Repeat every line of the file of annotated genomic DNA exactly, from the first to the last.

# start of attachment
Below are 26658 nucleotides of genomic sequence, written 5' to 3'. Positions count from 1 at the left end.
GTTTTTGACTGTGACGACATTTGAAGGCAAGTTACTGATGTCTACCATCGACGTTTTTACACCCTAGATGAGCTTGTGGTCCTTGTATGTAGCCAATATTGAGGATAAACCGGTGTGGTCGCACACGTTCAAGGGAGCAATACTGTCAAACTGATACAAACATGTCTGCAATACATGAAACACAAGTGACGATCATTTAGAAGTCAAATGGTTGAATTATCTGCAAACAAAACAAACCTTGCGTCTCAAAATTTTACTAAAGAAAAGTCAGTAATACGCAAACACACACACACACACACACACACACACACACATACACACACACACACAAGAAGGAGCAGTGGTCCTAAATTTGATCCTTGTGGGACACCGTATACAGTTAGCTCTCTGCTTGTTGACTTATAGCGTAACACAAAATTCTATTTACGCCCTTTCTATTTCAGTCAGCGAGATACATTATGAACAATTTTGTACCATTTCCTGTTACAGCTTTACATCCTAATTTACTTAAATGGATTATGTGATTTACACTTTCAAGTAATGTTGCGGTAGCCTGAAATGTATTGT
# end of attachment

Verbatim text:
Below are 26658 nucleotides of genomic sequence, written 5' to 3'. Positions count from 1 at the left end.
GTTTTTGACTGTGACGACATTTGAAGGCAAGTTACTGATGTCTACCATCGACGTTTTTACACCCTAGATGAGCTTGTGGTCCTTGTATGTAGCCAATATTGAGGATAAACCGGTGTGGTCGCACACGTTCAAGGGAGCAATACTGTCAAACTGATACAAACATGTCTGCAATACATGAAACACAAGTGACGATCATTTAGAAGTCAAATGGTTGAATTATCTGCAAACAAAACAAACCTTGCGTCTCAAAATTTTACTAAAGAAAAGTCAGTAATACGCAAACACACACACACACACACACACACACACACACATACACACACACACACAAGAAGGAGCAGTGGTCCTAAATTTGATCCTTGTGGGACACCGTATACAGTTAGCTCTCTGCTTGTTGACTTATAGCGTAACACAAAATTCTATTTACGCCCTTTCTATTTCAGTCAGCGAGATACATTATGAACAATTTTGTACCATTTCCTGTTACAGCTTTACATCCTAATTTACTTAAATGGATTATGTGATTTACACTTTCAAGTAATGTTGCGGTAGCCTGAAATGTATTGT